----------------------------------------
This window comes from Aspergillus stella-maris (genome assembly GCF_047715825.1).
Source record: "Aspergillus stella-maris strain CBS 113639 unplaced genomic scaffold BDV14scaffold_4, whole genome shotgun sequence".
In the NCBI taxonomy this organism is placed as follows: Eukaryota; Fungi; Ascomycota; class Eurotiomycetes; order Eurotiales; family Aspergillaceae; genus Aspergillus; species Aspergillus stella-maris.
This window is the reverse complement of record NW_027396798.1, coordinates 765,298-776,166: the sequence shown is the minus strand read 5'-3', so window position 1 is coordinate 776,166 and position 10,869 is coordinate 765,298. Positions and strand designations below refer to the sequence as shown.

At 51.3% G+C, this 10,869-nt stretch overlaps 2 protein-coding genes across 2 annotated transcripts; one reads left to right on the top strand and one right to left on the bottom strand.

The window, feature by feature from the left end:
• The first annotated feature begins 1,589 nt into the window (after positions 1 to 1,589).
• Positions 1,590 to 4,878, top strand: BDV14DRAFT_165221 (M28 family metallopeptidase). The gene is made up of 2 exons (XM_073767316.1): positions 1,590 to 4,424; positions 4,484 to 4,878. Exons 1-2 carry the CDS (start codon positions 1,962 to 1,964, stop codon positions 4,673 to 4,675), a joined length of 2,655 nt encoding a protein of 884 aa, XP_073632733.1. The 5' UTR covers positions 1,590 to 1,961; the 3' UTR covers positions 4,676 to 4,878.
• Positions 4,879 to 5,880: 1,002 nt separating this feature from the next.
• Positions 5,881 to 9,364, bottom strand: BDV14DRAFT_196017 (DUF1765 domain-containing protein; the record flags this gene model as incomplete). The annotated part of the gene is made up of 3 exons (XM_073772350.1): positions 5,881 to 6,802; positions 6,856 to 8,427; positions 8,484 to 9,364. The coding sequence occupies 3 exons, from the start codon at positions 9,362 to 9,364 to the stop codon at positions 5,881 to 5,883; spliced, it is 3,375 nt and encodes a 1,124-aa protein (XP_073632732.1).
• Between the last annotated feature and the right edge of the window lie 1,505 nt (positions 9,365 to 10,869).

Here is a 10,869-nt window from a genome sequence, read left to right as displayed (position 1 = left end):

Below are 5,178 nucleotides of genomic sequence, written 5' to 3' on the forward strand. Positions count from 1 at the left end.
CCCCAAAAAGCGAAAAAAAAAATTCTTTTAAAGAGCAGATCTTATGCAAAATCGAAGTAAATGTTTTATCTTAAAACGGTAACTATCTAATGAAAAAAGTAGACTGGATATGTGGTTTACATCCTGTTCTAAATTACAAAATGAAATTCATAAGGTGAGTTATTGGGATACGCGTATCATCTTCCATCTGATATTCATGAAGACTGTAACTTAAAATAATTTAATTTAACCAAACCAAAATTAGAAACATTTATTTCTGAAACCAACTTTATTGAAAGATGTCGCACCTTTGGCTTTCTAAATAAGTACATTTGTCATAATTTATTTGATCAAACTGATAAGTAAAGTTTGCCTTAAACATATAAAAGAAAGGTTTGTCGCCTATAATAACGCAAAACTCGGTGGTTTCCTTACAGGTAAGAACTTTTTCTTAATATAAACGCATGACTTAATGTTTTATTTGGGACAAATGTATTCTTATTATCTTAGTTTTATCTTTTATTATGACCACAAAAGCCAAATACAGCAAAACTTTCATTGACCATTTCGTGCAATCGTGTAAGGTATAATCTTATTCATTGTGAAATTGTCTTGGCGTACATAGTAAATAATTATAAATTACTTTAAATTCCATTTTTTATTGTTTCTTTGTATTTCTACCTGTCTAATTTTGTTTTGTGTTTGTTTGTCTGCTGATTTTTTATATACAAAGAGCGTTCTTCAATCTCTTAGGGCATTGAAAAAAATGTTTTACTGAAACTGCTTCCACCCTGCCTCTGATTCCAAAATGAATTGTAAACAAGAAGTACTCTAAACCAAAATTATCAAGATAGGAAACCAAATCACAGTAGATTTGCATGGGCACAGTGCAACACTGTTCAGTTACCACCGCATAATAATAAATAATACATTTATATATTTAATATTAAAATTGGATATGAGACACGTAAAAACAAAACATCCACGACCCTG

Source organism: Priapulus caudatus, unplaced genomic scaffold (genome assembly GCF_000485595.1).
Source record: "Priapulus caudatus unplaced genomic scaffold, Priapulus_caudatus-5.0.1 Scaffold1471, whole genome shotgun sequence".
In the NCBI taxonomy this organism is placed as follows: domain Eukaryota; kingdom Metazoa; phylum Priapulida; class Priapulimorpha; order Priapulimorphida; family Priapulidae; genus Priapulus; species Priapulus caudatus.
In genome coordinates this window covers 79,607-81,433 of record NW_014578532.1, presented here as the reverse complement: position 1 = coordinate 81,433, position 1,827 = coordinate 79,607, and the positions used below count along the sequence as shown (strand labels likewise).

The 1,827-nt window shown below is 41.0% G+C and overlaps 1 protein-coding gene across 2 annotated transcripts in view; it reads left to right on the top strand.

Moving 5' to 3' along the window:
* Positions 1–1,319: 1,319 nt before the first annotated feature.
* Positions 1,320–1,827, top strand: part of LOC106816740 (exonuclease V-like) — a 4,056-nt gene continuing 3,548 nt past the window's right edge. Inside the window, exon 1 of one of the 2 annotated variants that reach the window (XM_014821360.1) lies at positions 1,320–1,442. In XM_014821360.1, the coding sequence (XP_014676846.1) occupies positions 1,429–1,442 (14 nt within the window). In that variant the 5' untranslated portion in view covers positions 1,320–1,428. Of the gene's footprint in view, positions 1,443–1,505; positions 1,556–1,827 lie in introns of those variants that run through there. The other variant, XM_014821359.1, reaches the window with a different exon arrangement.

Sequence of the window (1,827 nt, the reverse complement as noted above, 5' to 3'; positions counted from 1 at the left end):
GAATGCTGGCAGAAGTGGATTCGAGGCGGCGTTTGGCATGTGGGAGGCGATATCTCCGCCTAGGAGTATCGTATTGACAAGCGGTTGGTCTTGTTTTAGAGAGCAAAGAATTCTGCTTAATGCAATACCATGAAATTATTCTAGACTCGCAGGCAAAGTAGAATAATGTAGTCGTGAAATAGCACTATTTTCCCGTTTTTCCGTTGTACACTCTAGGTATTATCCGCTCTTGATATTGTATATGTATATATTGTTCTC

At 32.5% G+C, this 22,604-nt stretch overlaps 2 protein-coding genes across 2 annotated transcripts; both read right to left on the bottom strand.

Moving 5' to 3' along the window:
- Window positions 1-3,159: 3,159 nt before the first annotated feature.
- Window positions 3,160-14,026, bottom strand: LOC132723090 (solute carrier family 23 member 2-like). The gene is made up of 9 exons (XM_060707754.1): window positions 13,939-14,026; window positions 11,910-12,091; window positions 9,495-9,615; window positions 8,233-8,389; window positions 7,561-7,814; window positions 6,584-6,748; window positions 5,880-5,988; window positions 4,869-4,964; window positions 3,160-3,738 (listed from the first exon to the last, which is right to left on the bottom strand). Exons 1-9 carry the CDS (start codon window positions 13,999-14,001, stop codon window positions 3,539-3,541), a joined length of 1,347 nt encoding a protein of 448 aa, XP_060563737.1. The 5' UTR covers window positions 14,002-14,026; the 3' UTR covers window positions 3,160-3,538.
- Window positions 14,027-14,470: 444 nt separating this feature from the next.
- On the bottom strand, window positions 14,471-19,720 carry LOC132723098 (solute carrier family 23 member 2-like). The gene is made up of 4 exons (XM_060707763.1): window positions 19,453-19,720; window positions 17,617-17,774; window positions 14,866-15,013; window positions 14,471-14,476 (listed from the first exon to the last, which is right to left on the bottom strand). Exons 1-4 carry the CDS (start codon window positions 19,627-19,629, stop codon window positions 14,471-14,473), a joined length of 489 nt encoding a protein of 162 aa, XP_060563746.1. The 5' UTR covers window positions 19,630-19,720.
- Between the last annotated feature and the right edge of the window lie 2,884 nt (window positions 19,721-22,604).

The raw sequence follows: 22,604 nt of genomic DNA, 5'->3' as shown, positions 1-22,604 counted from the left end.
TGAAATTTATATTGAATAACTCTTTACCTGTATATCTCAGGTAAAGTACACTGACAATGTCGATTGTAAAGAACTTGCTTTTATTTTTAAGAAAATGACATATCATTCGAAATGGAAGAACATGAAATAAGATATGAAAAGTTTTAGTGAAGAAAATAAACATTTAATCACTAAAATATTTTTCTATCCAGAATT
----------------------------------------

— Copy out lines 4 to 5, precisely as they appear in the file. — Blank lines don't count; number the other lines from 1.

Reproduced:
This window is the reverse complement of record NW_027396798.1, coordinates 765,298-776,166: the sequence shown is the minus strand read 5'-3', so window position 1 is coordinate 776,166 and position 10,869 is coordinate 765,298. Positions and strand designations below refer to the sequence as shown.

At 51.3% G+C, this 10,869-nt stretch overlaps 2 protein-coding genes across 2 annotated transcripts; one reads left to right on the top strand and one right to left on the bottom strand.